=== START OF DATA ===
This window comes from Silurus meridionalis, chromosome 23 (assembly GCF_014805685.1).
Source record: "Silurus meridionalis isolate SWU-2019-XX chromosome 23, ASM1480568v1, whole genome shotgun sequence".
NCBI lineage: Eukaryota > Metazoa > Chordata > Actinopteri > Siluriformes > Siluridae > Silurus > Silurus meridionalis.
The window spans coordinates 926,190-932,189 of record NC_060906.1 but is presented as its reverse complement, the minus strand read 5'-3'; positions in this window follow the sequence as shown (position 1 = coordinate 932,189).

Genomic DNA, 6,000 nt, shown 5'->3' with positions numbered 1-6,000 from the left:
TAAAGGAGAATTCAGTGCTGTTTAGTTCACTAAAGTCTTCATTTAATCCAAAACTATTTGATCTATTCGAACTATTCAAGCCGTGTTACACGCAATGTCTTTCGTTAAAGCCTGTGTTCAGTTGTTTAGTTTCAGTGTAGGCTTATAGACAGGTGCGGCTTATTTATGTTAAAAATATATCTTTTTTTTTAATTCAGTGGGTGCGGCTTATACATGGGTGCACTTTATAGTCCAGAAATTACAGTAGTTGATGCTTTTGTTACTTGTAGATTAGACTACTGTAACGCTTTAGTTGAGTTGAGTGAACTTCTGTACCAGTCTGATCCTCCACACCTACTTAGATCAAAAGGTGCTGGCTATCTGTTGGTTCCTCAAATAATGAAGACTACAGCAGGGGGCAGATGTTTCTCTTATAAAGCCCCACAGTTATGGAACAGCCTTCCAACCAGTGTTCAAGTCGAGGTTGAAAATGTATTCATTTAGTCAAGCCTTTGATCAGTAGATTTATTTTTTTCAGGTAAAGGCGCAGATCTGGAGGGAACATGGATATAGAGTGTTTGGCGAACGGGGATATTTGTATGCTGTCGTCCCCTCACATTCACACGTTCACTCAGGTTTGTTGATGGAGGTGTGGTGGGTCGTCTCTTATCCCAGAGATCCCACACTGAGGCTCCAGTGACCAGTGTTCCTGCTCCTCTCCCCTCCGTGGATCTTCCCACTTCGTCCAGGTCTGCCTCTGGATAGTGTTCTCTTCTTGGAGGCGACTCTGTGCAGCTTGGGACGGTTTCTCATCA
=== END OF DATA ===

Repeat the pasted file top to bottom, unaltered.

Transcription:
This window comes from Silurus meridionalis, chromosome 23 (assembly GCF_014805685.1).
Source record: "Silurus meridionalis isolate SWU-2019-XX chromosome 23, ASM1480568v1, whole genome shotgun sequence".
NCBI lineage: Eukaryota > Metazoa > Chordata > Actinopteri > Siluriformes > Siluridae > Silurus > Silurus meridionalis.
The window spans coordinates 926,190-932,189 of record NC_060906.1 but is presented as its reverse complement, the minus strand read 5'-3'; positions in this window follow the sequence as shown (position 1 = coordinate 932,189).

Genomic DNA, 6,000 nt, shown 5'->3' with positions numbered 1-6,000 from the left:
TAAAGGAGAATTCAGTGCTGTTTAGTTCACTAAAGTCTTCATTTAATCCAAAACTATTTGATCTATTCGAACTATTCAAGCCGTGTTACACGCAATGTCTTTCGTTAAAGCCTGTGTTCAGTTGTTTAGTTTCAGTGTAGGCTTATAGACAGGTGCGGCTTATTTATGTTAAAAATATATCTTTTTTTTTAATTCAGTGGGTGCGGCTTATACATGGGTGCACTTTATAGTCCAGAAATTACAGTAGTTGATGCTTTTGTTACTTGTAGATTAGACTACTGTAACGCTTTAGTTGAGTTGAGTGAACTTCTGTACCAGTCTGATCCTCCACACCTACTTAGATCAAAAGGTGCTGGCTATCTGTTGGTTCCTCAAATAATGAAGACTACAGCAGGGGGCAGATGTTTCTCTTATAAAGCCCCACAGTTATGGAACAGCCTTCCAACCAGTGTTCAAGTCGAGGTTGAAAATGTATTCATTTAGTCAAGCCTTTGATCAGTAGATTTATTTTTTTCAGGTAAAGGCGCAGATCTGGAGGGAACATGGATATAGAGTGTTTGGCGAACGGGGATATTTGTATGCTGTCGTCCCCTCACATTCACACGTTCACTCAGGTTTGTTGATGGAGGTGTGGTGGGTCGTCTCTTATCCCAGAGATCCCACACTGAGGCTCCAGTGACCAGTGTTCCTGCTCCTCTCCCCTCCGTGGATCTTCCCACTTCGTCCAGGTCTGCCTCTGGATAGTGTTCTCTTCTTGGAGGCGACTCTGTGCAGCTTGGGACGGTTTCTCATCA